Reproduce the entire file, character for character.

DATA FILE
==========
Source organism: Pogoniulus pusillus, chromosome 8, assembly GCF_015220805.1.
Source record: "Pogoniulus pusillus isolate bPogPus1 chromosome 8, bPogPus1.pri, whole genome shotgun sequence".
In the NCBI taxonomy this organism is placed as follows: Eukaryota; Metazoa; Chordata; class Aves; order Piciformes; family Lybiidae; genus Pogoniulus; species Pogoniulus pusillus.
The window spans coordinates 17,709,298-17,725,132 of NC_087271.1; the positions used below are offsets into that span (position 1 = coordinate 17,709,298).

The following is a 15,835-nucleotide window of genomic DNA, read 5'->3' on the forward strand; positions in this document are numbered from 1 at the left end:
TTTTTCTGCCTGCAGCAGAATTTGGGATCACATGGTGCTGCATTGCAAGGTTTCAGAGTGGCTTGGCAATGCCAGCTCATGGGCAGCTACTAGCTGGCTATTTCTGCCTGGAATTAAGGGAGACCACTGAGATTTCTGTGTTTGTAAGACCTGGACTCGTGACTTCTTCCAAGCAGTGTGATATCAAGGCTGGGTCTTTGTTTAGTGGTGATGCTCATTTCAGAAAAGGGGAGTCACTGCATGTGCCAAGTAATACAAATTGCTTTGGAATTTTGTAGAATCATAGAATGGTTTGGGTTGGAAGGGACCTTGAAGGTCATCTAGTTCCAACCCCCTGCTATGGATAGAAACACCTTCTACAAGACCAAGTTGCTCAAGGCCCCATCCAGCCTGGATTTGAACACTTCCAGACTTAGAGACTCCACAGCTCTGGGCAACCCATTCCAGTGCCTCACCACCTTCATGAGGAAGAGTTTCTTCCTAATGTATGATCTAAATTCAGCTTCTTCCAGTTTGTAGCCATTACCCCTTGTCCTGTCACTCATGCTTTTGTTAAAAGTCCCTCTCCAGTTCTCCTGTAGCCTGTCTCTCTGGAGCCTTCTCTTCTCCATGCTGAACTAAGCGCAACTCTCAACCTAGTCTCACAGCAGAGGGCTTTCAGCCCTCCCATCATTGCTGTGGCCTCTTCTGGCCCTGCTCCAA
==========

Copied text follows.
Source organism: Pogoniulus pusillus, chromosome 8, assembly GCF_015220805.1.
Source record: "Pogoniulus pusillus isolate bPogPus1 chromosome 8, bPogPus1.pri, whole genome shotgun sequence".
In the NCBI taxonomy this organism is placed as follows: Eukaryota; Metazoa; Chordata; class Aves; order Piciformes; family Lybiidae; genus Pogoniulus; species Pogoniulus pusillus.
The window spans coordinates 17,709,298-17,725,132 of NC_087271.1; the positions used below are offsets into that span (position 1 = coordinate 17,709,298).

The following is a 15,835-nucleotide window of genomic DNA, read 5'->3' on the forward strand; positions in this document are numbered from 1 at the left end:
TTTTTCTGCCTGCAGCAGAATTTGGGATCACATGGTGCTGCATTGCAAGGTTTCAGAGTGGCTTGGCAATGCCAGCTCATGGGCAGCTACTAGCTGGCTATTTCTGCCTGGAATTAAGGGAGACCACTGAGATTTCTGTGTTTGTAAGACCTGGACTCGTGACTTCTTCCAAGCAGTGTGATATCAAGGCTGGGTCTTTGTTTAGTGGTGATGCTCATTTCAGAAAAGGGGAGTCACTGCATGTGCCAAGTAATACAAATTGCTTTGGAATTTTGTAGAATCATAGAATGGTTTGGGTTGGAAGGGACCTTGAAGGTCATCTAGTTCCAACCCCCTGCTATGGATAGAAACACCTTCTACAAGACCAAGTTGCTCAAGGCCCCATCCAGCCTGGATTTGAACACTTCCAGACTTAGAGACTCCACAGCTCTGGGCAACCCATTCCAGTGCCTCACCACCTTCATGAGGAAGAGTTTCTTCCTAATGTATGATCTAAATTCAGCTTCTTCCAGTTTGTAGCCATTACCCCTTGTCCTGTCACTCATGCTTTTGTTAAAAGTCCCTCTCCAGTTCTCCTGTAGCCTGTCTCTCTGGAGCCTTCTCTTCTCCATGCTGAACTAAGCGCAACTCTCAACCTAGTCTCACAGCAGAGGGCTTTCAGCCCTCCCATCATTGCTGTGGCCTCTTCTGGCCCTGCTCCAA